• Treatment or decontamination
  • Transport to disposal site
  • Discharge to solid waste landfill

Medical Waste Management is Heavily Regulated!
  • Federal government agencies
  • OSHA
  • DoT
  • EPA
  • CDC (guidance but not regulatory)
  • State government agencies
  • Health department
  • Environmental protection department

State Medical Waste Regulations
  • State medical waste regulations address
  • Categories of medical waste
  • Treatment or decontamination of these wastes
  • Consolidation, packaging, and storage on-site
  • Transport and disposal
  • Treatment centers vs. on-site

Where Can I Find My States Medical Waste
  • EPA has a link to all the state regulatory web
  • http//
  • EPA also links to other Federal government
    agencies web pages
  • http//

Treatment of Medical Waste
  • Method of treatment
  • Traditional autoclaving, incineration
  • Chemical immersion
  • Alternative treatment technologies
  • Use conditions
  • Treatment site
  • On-site vs. off-site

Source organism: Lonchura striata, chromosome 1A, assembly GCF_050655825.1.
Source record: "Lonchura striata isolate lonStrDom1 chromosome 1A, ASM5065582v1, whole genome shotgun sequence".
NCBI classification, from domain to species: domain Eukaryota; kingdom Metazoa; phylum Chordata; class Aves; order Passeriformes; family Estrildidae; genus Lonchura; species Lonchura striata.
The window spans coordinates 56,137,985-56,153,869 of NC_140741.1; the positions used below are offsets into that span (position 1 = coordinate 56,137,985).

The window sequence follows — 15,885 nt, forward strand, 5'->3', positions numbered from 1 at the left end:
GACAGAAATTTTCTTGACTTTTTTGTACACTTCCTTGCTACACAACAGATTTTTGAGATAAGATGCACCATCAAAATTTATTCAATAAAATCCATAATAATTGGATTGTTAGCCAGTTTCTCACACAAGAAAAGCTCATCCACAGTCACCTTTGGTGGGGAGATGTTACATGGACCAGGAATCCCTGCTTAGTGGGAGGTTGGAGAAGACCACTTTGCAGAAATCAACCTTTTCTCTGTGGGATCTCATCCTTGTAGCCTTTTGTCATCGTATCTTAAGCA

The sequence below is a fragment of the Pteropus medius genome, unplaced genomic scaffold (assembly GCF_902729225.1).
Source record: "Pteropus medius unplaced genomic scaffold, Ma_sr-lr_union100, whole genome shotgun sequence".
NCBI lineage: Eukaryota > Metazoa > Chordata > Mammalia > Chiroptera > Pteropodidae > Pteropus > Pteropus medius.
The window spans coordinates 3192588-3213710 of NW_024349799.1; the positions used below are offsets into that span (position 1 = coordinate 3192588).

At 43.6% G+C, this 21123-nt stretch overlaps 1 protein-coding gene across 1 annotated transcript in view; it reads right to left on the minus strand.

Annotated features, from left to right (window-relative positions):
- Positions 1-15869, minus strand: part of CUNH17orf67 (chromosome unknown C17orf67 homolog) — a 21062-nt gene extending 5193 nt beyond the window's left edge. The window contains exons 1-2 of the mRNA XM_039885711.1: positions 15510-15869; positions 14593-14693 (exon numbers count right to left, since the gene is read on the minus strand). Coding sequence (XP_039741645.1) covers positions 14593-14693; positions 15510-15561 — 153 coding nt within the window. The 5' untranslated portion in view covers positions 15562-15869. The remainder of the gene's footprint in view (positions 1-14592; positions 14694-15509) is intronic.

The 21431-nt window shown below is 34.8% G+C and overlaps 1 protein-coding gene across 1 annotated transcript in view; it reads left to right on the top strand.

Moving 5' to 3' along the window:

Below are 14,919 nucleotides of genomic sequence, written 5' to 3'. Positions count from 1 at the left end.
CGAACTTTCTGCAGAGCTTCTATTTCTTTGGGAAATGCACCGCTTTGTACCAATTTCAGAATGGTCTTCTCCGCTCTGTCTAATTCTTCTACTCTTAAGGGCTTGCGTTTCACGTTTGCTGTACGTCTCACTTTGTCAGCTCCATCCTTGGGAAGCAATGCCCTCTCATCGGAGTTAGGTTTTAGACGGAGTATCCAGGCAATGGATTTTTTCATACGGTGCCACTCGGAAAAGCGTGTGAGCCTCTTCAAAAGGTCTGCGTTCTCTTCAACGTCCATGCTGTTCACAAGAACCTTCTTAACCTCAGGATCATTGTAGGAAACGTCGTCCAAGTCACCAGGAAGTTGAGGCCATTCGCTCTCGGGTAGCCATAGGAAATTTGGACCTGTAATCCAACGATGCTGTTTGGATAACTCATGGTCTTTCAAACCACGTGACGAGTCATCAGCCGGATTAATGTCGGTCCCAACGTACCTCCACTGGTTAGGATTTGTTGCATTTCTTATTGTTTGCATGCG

• Off-site locations necessitate transport of
    untreated waste

What Happened?!?
  • Facilities outsourced medical waste management to
    third party waste management firms
  • Regional medical waste treatment centers
  • Decommissioned decontamination autoclaves
  • Labs used disposable items and pre-sterilized
    supplies and reagents
  • Incinerators deactivated emissions

Cluster of Mycobacterial Infections Associated
with Medical Waste Treatment
  • May September 1997 3 cases of TB among
    workers at a regional medical waste treatment
    facility in Washington state
  • Grinding/shedding, electrothermal deactivation
    (radiofrequency oven)
  • Workers who became infected worked with the waste
    prior to the electrothermal deactivation step

Environmental/Occupational Investigation
  • Safety flap in the in-feed chute missing
    blowback phenomenon
  • No decon procedures when leaving the processing
    area confusion about use of protective clothing,
    inconsistent use
  • No reporting of occupational injuries
  • Airline respirators inadequate (NIOSH)
  • No respiratory protection during spills

Microbiological Aspects
  • PFGE-matching of one workers TB isolate to that
    of a patient
  • Lab did not decontaminate the TB culture before
    sending it off-site for medical waste processing

Microbiological Aspects